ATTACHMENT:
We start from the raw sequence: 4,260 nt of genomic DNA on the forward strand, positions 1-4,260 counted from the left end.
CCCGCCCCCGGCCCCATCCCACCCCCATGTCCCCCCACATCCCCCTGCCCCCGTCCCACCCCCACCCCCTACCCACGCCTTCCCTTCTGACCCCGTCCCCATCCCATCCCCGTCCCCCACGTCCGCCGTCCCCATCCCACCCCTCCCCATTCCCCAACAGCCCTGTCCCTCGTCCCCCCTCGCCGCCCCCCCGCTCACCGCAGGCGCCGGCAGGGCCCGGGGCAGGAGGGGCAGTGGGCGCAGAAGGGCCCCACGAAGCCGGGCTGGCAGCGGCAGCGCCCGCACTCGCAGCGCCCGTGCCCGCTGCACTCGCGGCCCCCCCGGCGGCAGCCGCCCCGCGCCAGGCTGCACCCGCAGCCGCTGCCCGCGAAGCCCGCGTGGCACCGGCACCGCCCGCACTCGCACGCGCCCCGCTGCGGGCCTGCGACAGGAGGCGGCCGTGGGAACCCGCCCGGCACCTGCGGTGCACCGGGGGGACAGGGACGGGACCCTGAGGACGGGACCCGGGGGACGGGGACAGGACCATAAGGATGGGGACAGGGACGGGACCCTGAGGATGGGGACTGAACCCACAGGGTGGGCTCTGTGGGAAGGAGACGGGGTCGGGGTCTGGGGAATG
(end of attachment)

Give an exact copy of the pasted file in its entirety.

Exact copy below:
We start from the raw sequence: 4,260 nt of genomic DNA on the forward strand, positions 1-4,260 counted from the left end.
CCCGCCCCCGGCCCCATCCCACCCCCATGTCCCCCCACATCCCCCTGCCCCCGTCCCACCCCCACCCCCTACCCACGCCTTCCCTTCTGACCCCGTCCCCATCCCATCCCCGTCCCCCACGTCCGCCGTCCCCATCCCACCCCTCCCCATTCCCCAACAGCCCTGTCCCTCGTCCCCCCTCGCCGCCCCCCCGCTCACCGCAGGCGCCGGCAGGGCCCGGGGCAGGAGGGGCAGTGGGCGCAGAAGGGCCCCACGAAGCCGGGCTGGCAGCGGCAGCGCCCGCACTCGCAGCGCCCGTGCCCGCTGCACTCGCGGCCCCCCCGGCGGCAGCCGCCCCGCGCCAGGCTGCACCCGCAGCCGCTGCCCGCGAAGCCCGCGTGGCACCGGCACCGCCCGCACTCGCACGCGCCCCGCTGCGGGCCTGCGACAGGAGGCGGCCGTGGGAACCCGCCCGGCACCTGCGGTGCACCGGGGGGACAGGGACGGGACCCTGAGGACGGGACCCGGGGGACGGGGACAGGACCATAAGGATGGGGACAGGGACGGGACCCTGAGGATGGGGACTGAACCCACAGGGTGGGCTCTGTGGGAAGGAGACGGGGTCGGGGTCTGGGGAATG